The Securities and Exchange Commission (“SEC”) Whistleblower Chief, Sean McKessy, appeared before the Georgetown University Law Center Corporate Counsel Institute earlier this month and offered some advice to in-house attorneys. According to Law360, Mr. McKessy suggested that in-house attorneys may be disciplined for drafting contracts that offer incentives for employees to keep alleged securities fraud whistleblower complaints in-house.
Mr. McKessy, who appeared alongside Commodity Futures Trading Commission whistleblower chief Christopher Ehrman and the Government Accountability Project’s legal director, Tom Devine, told the lawyers present at the panel discussion to be aware that “this is something we are very concerned about. If you’re spending a lot of your time trying to come up with creative ways to get people out of our programs, I think you’re spending a lot of wasted time and you run the risk of running afoul of our regulations.”
Mr. McKessy went on to tell the panel that the SEC was “actively looking for examples of confidentiality agreements, separates agreements, employee agreements that ... in substance say ‘as a prerequisite to get this benefit you agree you’re not going to come to the commission or you’re not going to report anything to a regulator. And if we find that kind of language, not only are we going to go to the companies, we are going to go after the lawyers who drafted it. We have powers to eliminate the ability of lawyers to practice before the commission. That’s not an authority we invoke lightly, but we are actively looking for examples of that.”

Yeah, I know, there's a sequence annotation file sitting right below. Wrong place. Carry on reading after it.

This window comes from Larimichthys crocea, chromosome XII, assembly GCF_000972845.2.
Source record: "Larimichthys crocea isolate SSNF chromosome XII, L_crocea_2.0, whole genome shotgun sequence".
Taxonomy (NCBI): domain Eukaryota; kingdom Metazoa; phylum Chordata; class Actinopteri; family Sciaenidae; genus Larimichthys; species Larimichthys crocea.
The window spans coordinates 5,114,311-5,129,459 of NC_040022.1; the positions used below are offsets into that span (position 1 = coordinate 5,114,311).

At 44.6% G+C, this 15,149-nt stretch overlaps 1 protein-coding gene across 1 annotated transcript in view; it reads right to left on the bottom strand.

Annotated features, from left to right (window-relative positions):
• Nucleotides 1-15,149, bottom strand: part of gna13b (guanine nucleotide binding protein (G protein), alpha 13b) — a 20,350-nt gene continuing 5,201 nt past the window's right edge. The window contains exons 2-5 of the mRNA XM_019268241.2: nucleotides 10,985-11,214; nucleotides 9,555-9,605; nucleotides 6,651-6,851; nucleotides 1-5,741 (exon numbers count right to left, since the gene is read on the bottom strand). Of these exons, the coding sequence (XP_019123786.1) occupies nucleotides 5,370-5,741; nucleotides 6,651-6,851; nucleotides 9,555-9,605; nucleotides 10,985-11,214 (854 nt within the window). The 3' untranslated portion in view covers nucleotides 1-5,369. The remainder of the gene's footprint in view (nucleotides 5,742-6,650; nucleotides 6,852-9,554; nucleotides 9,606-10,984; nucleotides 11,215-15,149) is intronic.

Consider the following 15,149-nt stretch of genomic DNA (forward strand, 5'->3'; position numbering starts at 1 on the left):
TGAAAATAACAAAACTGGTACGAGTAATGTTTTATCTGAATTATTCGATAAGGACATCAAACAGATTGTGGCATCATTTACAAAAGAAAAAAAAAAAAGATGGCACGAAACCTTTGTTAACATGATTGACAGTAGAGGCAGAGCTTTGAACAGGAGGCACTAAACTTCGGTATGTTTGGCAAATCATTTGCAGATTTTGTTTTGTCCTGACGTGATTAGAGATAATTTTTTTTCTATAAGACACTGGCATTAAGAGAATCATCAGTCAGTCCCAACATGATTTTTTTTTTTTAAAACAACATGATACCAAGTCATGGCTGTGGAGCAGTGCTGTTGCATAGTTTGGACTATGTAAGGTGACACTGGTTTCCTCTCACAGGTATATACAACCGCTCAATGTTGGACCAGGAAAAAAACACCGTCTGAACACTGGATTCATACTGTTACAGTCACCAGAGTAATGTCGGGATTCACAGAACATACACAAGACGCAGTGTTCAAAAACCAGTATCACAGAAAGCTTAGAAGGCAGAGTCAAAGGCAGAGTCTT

Katz, Marshall & Banks partners David J. Marshall and Debra S. Katz wrote the SEC about this issue In May 2013. The letter called for the SEC to enact regulations that would put an end to efforts by corporations to impose contractual limitations on the ability of whistleblowers ability to submit information to the SEC. Mr. Marshall and Ms. Katz called for the SEC to issue an opinion making clear that such tactics would not be tolerated, explained that, “whether enforceable or not, the inclusion of such terms in severance agreements and settlement agreements resolving employment claims has a chilling effect on individuals who would provide information to the SEC about potential securities violations.”